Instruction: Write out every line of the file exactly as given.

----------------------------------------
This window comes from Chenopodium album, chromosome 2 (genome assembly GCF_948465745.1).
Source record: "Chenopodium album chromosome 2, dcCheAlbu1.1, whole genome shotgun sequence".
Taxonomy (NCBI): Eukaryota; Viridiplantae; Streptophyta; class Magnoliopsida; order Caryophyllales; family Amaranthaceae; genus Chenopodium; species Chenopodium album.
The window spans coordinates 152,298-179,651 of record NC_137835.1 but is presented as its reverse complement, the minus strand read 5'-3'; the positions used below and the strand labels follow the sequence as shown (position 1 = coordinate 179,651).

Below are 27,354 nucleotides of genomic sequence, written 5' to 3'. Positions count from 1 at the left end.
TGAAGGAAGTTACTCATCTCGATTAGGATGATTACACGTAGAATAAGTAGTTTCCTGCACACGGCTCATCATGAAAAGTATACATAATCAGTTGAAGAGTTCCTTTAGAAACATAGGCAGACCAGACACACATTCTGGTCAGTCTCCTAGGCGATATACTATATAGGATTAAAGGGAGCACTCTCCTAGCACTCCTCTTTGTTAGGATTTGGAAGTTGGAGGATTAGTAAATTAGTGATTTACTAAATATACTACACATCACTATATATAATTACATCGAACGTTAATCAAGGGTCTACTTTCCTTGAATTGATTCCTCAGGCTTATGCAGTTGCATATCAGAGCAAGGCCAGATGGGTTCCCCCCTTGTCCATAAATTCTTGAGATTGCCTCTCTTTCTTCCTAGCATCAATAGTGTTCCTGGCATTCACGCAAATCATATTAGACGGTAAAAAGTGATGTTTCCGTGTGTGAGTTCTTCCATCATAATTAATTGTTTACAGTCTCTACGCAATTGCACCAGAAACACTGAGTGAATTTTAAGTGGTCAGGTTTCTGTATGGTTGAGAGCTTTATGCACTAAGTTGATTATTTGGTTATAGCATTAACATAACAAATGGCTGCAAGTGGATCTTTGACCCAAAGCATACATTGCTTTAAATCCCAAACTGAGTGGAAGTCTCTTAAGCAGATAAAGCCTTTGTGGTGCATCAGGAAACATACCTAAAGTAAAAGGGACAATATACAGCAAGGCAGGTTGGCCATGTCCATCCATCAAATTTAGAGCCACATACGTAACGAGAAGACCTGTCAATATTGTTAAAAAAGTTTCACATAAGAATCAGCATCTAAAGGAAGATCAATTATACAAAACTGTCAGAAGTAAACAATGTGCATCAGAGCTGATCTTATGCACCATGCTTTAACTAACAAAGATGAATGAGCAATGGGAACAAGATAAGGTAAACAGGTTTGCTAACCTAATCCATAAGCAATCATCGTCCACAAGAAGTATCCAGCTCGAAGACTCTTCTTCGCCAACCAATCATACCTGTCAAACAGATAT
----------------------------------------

This window comes from Chenopodium album, chromosome 2 (genome assembly GCF_948465745.1).
Source record: "Chenopodium album chromosome 2, dcCheAlbu1.1, whole genome shotgun sequence".
Taxonomy (NCBI): Eukaryota; Viridiplantae; Streptophyta; class Magnoliopsida; order Caryophyllales; family Amaranthaceae; genus Chenopodium; species Chenopodium album.
The window spans coordinates 152,298-179,651 of record NC_137835.1 but is presented as its reverse complement, the minus strand read 5'-3'; the positions used below and the strand labels follow the sequence as shown (position 1 = coordinate 179,651).

Below are 27,354 nucleotides of genomic sequence, written 5' to 3'. Positions count from 1 at the left end.
TGAAGGAAGTTACTCATCTCGATTAGGATGATTACACGTAGAATAAGTAGTTTCCTGCACACGGCTCATCATGAAAAGTATACATAATCAGTTGAAGAGTTCCTTTAGAAACATAGGCAGACCAGACACACATTCTGGTCAGTCTCCTAGGCGATATACTATATAGGATTAAAGGGAGCACTCTCCTAGCACTCCTCTTTGTTAGGATTTGGAAGTTGGAGGATTAGTAAATTAGTGATTTACTAAATATACTACACATCACTATATATAATTACATCGAACGTTAATCAAGGGTCTACTTTCCTTGAATTGATTCCTCAGGCTTATGCAGTTGCATATCAGAGCAAGGCCAGATGGGTTCCCCCCTTGTCCATAAATTCTTGAGATTGCCTCTCTTTCTTCCTAGCATCAATAGTGTTCCTGGCATTCACGCAAATCATATTAGACGGTAAAAAGTGATGTTTCCGTGTGTGAGTTCTTCCATCATAATTAATTGTTTACAGTCTCTACGCAATTGCACCAGAAACACTGAGTGAATTTTAAGTGGTCAGGTTTCTGTATGGTTGAGAGCTTTATGCACTAAGTTGATTATTTGGTTATAGCATTAACATAACAAATGGCTGCAAGTGGATCTTTGACCCAAAGCATACATTGCTTTAAATCCCAAACTGAGTGGAAGTCTCTTAAGCAGATAAAGCCTTTGTGGTGCATCAGGAAACATACCTAAAGTAAAAGGGACAATATACAGCAAGGCAGGTTGGCCATGTCCATCCATCAAATTTAGAGCCACATACGTAACGAGAAGACCTGTCAATATTGTTAAAAAAGTTTCACATAAGAATCAGCATCTAAAGGAAGATCAATTATACAAAACTGTCAGAAGTAAACAATGTGCATCAGAGCTGATCTTATGCACCATGCTTTAACTAACAAAGATGAATGAGCAATGGGAACAAGATAAGGTAAACAGGTTTGCTAACCTAATCCATAAGCAATCATCGTCCACAAGAAGTATCCAGCTCGAAGACTCTTCTTCGCCAACCAATCATACCTGTCAAACAGATAT